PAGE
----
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Fri, Dec 15, 2017
Benton County Iowa

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IRVM History

The tallgrass prairie once covered more than 170 million acres of the United States. Stretching from Indiana to Kansas and Canada to Texas, this sea of grass, sedge and forb species created an intricate ecosystem that dominated the Midwest for roughly 8,000 years. Between 1830 and 1900 the prairie underwent one of the most drastic land transformations in human history. Aided by the steel plow, European settlers steadily converted the prairie into farmland and reduced the area to 2% of its original size by the early 1900s. These effects were even worse in Iowa where 80% of the land area was prairie. We have around 0.1% of the original Iowa prairie remaining today. This once dominant ecosystem had become more endangered then the rainforest.
 

The concept of integrated roadside vegetation management (IRVM) has a relatively long history in the state of Iowa; groundwork was underway as early as the mid-1970s to establish one of the nation's first IRVM programs. The goal of this program was to provide an alternative to typical roadside management practices. These practices, including the extensive use of mowing and herbicides, were often too costly to implement on a regular basis, were frequently ineffective and contributed to an increased potential for surface water contamination.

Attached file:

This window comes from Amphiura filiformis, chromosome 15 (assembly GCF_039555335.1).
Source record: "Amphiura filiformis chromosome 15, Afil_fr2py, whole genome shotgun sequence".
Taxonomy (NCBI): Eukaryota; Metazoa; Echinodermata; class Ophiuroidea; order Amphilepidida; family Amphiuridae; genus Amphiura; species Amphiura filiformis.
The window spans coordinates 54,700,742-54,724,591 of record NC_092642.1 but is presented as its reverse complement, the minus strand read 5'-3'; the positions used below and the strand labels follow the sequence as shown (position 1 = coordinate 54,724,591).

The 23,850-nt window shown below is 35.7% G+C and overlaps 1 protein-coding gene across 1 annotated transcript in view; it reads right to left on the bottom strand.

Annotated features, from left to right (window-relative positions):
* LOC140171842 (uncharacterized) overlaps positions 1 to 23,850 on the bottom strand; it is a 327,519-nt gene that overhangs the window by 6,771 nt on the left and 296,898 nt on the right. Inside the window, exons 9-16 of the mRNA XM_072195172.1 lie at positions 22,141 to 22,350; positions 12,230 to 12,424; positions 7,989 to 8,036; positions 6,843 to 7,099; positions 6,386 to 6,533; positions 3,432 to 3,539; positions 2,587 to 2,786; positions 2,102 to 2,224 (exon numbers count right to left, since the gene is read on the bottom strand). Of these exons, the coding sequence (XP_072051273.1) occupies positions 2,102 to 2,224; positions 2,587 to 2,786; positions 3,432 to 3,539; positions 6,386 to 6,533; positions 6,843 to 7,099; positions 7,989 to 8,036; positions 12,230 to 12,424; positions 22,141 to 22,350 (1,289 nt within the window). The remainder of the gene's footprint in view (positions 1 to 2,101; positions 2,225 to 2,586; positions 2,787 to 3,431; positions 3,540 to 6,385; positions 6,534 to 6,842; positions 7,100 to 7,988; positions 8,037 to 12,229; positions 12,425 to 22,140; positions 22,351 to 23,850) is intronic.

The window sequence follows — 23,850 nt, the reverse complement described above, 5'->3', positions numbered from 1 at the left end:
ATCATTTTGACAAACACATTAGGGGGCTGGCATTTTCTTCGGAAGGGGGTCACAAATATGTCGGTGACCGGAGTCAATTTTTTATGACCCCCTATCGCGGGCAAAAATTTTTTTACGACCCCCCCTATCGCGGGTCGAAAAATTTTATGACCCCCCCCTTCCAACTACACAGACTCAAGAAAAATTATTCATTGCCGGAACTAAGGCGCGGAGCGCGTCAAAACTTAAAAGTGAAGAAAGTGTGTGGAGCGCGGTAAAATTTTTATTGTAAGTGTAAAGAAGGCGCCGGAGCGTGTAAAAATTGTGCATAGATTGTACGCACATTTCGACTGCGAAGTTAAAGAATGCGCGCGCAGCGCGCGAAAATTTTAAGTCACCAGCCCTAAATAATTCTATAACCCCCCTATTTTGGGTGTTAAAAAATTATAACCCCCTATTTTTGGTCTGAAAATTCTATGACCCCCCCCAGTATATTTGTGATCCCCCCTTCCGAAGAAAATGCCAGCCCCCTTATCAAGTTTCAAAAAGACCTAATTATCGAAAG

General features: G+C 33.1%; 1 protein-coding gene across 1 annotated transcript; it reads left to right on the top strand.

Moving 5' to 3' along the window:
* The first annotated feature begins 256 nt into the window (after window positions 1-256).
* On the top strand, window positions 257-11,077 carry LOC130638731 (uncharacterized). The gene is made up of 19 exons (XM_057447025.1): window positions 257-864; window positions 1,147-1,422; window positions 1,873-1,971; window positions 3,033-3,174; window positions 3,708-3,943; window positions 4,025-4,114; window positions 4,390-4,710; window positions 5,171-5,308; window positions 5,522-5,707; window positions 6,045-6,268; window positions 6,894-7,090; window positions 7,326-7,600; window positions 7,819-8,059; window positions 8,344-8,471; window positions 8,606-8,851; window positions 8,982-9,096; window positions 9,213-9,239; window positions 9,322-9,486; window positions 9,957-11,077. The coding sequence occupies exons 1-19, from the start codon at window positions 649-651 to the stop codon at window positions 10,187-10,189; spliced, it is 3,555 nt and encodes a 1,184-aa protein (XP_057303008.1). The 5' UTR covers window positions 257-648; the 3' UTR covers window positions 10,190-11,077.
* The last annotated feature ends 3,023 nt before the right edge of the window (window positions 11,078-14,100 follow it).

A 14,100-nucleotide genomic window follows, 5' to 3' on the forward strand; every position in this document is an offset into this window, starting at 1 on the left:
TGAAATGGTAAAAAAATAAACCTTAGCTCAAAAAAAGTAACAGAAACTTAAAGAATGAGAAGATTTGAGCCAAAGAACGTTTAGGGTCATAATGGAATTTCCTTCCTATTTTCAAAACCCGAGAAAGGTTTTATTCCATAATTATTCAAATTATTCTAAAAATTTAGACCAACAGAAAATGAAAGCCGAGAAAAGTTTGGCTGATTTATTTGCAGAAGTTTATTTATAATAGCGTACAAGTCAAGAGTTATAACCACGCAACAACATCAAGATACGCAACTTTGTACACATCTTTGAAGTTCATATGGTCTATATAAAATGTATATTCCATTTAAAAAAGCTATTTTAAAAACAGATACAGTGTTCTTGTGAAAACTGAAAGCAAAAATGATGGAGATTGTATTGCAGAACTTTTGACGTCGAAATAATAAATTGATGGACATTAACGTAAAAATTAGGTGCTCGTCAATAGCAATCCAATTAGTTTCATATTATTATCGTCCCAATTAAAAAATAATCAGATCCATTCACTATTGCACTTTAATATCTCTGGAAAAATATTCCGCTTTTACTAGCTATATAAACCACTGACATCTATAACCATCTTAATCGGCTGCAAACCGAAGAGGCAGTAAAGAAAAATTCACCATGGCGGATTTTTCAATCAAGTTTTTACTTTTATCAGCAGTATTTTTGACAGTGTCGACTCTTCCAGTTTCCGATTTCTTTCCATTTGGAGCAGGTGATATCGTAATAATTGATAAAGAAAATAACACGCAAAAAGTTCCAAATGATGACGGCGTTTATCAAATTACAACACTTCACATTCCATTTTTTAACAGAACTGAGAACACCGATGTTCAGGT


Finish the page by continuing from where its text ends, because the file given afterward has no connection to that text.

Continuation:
IRVM integrates the use of native vegetation with appropriate management techniques to produce a cost-effective, environmentally- sound management alternative for roadside weed and erosion control. To achieve Iowa's IRVM objectives, the State IRVM Plan is implemented along state highways through the coordination of the Iowa Department of Transportation. Additionally, many counties have adopted an IRVM plan for managing vegetation along their roadsides.
 

Fully-developed county IRVM programs employ a full-time roadside manager and are coordinated at the state level by the IRVM Program Office located at the University of Northern Iowa and funded by the LRTF. Find out more about IRVM in Iowa at their web site.
 

To date, more than 50,000 acres of state and county roadsides in Iowa have been planted to prairie grasses and forbs. Many of these plantings have been funded by the LRTF, and all help to achieve the objectives of integrated roadside vegetation management.